A report presented at the Plastic Health Summit in Amsterdam on 3 October found that immune cells that recognised and attacked microplastics entering the body would die quickly after contact.
This rate of cell death is thought to be far in excess of that of immune cells encountering and engulfing most bacteria or foreign bodies, claimed the report.
Sian Sutherland, co-founder of campaign group A Plastic Planet, said: “Anyone who cares about their health or the health of their children will be profoundly worried about today’s findings.
‘Is it worth the risk?’
“With plastic production set to quadruple in the next decades, we need to ask ourselves – is this risk worth it for the sake of convenience in our throwaway lifestyle or is this finally the proof needed to turn off the plastic tap?”
The Plastic Health Summit, which was organised by the Plastic Soup Foundation, saw experts from around the world debate the latest research into micro- and nanoplastics. It represented the first meeting of some of the world’s top scientists to explore new and existing research on the impact of plastic and health.
Maria Westerbos, founder and director of the Plastic Soup Foundation, said: “With this summit, we want to prove once and for all that plastic doesn’t just harm nature and animals, but also ourselves. If we want to give our children and their children a fair chance, then all this proof is enough to turn the tide.”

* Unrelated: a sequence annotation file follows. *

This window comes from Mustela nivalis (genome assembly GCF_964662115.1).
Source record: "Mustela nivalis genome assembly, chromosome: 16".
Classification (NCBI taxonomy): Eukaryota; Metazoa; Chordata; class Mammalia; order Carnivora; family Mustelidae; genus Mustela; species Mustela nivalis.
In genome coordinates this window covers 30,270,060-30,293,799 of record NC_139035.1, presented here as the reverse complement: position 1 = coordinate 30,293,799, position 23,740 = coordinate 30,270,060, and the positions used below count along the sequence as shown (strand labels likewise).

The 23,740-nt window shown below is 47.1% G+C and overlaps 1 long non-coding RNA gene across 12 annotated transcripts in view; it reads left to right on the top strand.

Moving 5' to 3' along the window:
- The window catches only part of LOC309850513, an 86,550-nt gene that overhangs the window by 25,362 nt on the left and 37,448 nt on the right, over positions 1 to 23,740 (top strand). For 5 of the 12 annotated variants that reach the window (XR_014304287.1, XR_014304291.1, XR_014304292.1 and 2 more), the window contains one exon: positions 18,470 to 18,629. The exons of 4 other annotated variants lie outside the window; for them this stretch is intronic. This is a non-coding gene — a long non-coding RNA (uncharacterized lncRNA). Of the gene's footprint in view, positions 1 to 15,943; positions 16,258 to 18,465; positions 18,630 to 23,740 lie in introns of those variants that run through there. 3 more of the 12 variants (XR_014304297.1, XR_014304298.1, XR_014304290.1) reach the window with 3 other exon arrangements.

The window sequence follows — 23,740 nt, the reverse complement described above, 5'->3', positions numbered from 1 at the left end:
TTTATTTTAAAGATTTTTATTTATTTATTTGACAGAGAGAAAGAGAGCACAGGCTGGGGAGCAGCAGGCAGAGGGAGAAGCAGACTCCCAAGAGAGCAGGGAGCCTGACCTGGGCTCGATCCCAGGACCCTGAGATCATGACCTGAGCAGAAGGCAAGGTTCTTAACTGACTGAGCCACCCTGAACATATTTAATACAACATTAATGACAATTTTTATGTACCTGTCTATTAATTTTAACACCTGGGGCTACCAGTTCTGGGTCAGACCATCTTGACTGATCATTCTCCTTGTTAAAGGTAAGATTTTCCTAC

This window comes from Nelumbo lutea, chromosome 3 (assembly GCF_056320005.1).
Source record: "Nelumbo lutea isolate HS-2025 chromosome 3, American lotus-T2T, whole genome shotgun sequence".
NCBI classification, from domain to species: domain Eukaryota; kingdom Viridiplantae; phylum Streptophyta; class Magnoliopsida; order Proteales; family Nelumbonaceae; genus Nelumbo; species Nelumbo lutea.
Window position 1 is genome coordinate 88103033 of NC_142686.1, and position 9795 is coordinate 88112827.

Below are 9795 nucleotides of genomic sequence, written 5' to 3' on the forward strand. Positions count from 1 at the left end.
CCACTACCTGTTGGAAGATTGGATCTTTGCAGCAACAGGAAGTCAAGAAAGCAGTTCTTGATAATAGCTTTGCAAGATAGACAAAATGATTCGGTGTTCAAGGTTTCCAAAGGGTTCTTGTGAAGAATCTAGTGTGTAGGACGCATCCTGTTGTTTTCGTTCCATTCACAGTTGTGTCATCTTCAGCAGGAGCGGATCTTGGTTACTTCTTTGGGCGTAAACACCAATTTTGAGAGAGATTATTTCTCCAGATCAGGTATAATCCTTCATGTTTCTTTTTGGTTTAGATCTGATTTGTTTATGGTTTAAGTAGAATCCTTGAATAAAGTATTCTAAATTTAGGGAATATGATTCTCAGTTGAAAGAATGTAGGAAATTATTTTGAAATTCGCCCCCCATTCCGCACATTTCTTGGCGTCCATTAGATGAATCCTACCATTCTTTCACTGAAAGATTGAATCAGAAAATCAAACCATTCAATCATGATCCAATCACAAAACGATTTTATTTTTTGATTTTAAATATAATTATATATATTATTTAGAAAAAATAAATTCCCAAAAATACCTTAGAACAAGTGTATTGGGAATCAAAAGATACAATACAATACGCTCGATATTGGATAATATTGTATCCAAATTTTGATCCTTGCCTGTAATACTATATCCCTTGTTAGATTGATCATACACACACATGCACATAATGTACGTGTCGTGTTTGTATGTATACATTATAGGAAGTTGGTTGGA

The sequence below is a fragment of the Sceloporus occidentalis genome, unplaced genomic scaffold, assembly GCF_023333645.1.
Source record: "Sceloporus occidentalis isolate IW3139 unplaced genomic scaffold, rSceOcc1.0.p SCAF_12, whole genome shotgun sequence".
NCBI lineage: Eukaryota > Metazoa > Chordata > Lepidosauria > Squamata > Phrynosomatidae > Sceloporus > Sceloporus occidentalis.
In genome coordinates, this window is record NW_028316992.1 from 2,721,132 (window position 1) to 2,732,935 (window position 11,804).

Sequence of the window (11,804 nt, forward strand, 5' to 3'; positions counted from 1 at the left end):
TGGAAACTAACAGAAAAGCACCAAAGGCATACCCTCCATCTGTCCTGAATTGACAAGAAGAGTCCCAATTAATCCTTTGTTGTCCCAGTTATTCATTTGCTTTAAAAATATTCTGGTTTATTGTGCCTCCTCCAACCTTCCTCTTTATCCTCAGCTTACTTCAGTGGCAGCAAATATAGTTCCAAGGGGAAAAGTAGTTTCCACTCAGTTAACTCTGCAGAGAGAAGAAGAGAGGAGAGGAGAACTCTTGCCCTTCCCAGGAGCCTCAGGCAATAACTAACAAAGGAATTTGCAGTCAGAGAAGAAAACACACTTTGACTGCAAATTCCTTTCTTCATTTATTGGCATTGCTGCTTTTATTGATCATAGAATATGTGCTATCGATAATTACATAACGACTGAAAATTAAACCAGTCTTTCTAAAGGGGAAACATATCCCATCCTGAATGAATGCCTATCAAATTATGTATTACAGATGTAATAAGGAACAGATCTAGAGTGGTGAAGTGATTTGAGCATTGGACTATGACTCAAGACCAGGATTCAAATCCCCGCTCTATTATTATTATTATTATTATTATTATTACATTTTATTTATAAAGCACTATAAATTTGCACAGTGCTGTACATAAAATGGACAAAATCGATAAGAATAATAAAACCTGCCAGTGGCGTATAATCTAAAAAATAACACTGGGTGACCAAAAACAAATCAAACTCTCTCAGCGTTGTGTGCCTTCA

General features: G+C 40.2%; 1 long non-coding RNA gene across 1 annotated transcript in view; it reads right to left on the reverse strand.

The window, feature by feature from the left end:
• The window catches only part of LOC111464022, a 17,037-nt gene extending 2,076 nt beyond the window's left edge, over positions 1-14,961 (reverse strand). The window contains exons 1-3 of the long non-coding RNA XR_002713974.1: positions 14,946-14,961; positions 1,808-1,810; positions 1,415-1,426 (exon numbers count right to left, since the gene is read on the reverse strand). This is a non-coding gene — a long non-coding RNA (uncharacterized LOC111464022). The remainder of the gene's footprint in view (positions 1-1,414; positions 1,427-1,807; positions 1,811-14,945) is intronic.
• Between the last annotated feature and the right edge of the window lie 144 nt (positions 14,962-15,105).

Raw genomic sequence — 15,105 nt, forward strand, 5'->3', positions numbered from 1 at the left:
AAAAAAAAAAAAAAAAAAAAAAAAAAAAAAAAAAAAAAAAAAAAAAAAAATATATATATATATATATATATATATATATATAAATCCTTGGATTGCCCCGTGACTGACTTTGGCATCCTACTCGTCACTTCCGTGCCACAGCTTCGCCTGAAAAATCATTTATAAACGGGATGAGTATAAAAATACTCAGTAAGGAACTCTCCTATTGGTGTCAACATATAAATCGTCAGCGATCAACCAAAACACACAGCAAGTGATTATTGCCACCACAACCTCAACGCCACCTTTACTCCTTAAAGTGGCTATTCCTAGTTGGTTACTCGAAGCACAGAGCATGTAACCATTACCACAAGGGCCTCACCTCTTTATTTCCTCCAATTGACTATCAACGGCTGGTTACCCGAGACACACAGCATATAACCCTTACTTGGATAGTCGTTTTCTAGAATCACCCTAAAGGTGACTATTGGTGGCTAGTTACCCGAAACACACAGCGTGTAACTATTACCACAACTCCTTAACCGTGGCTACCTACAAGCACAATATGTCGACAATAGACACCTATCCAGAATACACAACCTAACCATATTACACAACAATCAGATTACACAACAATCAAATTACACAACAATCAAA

Microplastic contamination in food and drink products has become a growing concern within the industry. Last year, concerns were raised when research by the State University of New York indicated major brands of water contained tiny particles of plastic.
Food and Drink Federation chief scientific officer Helen Munday welcomed an investigation into microplastics.
“The issue of microplastics is a new and emerging area,” Munday told Food Manufacture. “As food safety is our top priority, we would welcome further research on this topic – particularly to assess any potential associated risks and their management.
Meanwhile, the Food Standards Agency has called for more research into bio-based food contact materials in order to rule out concerns they could pose allergen risks.
Image by Oregon State University shared under a Creative Commons 2.0 licence.